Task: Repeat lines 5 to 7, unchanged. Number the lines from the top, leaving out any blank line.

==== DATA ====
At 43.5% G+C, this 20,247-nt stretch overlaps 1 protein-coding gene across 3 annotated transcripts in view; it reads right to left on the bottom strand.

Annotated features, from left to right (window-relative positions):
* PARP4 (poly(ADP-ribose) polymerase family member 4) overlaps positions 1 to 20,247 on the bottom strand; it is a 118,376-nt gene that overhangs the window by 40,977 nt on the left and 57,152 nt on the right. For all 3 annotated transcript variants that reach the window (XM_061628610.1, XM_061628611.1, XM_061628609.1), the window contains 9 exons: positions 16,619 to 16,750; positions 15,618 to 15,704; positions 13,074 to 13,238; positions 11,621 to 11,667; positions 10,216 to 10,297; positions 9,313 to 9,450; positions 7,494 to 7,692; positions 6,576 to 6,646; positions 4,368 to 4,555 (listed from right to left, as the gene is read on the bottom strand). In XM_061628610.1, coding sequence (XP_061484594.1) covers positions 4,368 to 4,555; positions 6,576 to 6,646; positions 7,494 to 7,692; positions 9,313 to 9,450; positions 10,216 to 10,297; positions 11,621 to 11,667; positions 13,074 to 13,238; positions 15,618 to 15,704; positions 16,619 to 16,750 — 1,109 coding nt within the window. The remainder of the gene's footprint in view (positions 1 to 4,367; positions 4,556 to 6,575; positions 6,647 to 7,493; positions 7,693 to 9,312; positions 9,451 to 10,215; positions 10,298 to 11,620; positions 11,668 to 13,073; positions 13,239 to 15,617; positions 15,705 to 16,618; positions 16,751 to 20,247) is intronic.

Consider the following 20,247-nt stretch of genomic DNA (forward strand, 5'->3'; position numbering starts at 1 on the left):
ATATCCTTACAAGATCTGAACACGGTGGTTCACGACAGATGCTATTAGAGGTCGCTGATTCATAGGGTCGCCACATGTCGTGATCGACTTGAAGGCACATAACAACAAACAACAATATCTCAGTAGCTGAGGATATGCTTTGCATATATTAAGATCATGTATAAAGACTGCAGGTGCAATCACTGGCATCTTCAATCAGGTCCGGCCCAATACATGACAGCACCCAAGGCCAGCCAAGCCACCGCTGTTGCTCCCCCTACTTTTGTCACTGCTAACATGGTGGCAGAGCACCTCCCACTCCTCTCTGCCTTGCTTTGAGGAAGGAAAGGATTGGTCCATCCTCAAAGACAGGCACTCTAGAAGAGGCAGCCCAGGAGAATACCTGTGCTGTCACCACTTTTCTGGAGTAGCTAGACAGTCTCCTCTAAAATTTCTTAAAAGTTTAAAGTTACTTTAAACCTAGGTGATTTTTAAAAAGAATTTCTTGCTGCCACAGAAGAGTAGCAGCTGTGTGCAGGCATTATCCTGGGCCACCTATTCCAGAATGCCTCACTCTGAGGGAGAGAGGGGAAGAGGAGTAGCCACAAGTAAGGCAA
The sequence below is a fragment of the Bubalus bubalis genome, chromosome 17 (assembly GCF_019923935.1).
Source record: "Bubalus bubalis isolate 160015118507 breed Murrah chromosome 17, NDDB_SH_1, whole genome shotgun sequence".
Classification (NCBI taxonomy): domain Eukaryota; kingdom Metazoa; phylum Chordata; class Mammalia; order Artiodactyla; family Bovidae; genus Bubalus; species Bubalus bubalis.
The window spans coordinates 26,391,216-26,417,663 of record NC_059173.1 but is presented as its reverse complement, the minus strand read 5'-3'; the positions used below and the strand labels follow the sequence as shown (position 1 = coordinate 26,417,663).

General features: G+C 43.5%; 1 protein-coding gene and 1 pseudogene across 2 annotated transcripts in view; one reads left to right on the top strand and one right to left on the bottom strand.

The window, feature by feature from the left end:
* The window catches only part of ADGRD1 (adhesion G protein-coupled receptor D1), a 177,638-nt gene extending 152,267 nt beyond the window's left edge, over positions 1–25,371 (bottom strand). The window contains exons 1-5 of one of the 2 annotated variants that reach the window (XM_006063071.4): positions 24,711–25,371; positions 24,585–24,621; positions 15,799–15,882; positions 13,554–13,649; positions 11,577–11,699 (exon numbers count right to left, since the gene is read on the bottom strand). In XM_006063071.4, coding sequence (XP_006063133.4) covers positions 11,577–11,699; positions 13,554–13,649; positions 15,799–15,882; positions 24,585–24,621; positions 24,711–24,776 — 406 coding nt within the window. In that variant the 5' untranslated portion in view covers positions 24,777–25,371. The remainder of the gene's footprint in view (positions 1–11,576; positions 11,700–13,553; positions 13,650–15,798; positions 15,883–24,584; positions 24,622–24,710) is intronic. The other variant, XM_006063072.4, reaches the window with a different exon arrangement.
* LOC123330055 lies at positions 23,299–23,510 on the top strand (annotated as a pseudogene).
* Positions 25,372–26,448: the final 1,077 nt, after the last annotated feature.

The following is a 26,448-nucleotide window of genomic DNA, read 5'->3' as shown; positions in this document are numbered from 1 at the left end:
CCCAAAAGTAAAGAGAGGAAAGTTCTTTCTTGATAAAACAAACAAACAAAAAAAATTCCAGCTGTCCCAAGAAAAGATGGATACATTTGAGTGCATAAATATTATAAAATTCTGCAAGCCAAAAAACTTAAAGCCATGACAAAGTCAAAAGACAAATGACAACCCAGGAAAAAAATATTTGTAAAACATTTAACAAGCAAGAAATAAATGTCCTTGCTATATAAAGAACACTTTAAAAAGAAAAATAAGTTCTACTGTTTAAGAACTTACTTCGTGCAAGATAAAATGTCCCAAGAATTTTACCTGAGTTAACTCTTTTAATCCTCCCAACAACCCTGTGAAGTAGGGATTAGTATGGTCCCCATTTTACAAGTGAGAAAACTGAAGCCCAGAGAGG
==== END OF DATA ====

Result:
ATATCCTTACAAGATCTGAACACGGTGGTTCACGACAGATGCTATTAGAGGTCGCTGATTCATAGGGTCGCCACATGTCGTGATCGACTTGAAGGCACATAACAACAAACAACAATATCTCAGTAGCTGAGGATATGCTTTGCATATATTAAGATCATGTATAAAGACTGCAGGTGCAATCACTGGCATCTTCAATCAGGTCCGGCCCAATACATGACAGCACCCAAGGCCAGCCAAGCCACCGCTGTTGCTCCCCCTACTTTTGTCACTGCTAACATGGTGGCAGAGCACCTCCCACTCCTCTCTGCCTTGCTTTGAGGAAGGAAAGGATTGGTCCATCCTCAAAGACAGGCACTCTAGAAGAGGCAGCCCAGGAGAATACCTGTGCTGTCACCACTTTTCTGGAGTAGCTAGACAGTCTCCTCTAAAATTTCTTAAAAGTTTAAAGTTACTTTAAACCTAGGTGATTTTTAAAAAGAATTTCTTGCTGCCACAGAAGAGTAGCAGCTGTGTGCAGGCATTATCCTGGGCCACCTATTCCAGAATGCCTCACTCTGAGGGAGAGAGGGGAAGAGGAGTAGCCACAAGTAAGGCAA
The sequence below is a fragment of the Bubalus bubalis genome, chromosome 17 (assembly GCF_019923935.1).
Source record: "Bubalus bubalis isolate 160015118507 breed Murrah chromosome 17, NDDB_SH_1, whole genome shotgun sequence".